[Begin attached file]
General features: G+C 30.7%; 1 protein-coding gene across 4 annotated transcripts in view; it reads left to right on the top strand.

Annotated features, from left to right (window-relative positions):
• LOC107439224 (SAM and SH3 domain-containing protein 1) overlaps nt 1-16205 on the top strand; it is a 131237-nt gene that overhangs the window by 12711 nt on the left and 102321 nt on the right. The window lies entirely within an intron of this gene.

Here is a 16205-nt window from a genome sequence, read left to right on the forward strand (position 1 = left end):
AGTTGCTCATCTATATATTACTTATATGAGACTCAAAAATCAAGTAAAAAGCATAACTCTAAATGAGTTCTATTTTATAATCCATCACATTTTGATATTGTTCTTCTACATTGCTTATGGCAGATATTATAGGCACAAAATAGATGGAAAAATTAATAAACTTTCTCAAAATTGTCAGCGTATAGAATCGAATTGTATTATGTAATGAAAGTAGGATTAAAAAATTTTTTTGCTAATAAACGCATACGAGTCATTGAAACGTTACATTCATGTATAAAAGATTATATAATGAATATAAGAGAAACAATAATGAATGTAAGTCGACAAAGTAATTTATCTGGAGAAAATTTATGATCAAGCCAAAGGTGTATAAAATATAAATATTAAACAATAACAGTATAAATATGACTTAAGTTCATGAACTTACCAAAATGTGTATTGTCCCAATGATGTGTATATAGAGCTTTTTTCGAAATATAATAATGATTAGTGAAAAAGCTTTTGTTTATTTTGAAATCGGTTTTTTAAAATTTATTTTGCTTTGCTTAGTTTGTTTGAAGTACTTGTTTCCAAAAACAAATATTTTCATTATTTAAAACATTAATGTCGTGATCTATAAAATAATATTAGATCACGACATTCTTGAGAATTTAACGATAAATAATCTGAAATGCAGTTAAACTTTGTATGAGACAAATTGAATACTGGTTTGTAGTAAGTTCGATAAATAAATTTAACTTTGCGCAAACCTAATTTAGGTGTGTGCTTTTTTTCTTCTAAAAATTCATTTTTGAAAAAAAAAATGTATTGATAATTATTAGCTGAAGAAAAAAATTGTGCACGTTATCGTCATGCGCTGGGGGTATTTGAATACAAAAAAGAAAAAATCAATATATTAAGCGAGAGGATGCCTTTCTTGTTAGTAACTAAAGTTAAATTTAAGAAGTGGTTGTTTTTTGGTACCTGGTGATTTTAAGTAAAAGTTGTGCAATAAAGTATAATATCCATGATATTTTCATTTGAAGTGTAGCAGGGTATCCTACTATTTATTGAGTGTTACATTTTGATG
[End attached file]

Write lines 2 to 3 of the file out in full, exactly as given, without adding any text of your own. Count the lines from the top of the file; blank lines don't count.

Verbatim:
Annotated features, from left to right (window-relative positions):
• LOC107439224 (SAM and SH3 domain-containing protein 1) overlaps nt 1-16205 on the top strand; it is a 131237-nt gene that overhangs the window by 12711 nt on the left and 102321 nt on the right. The window lies entirely within an intron of this gene.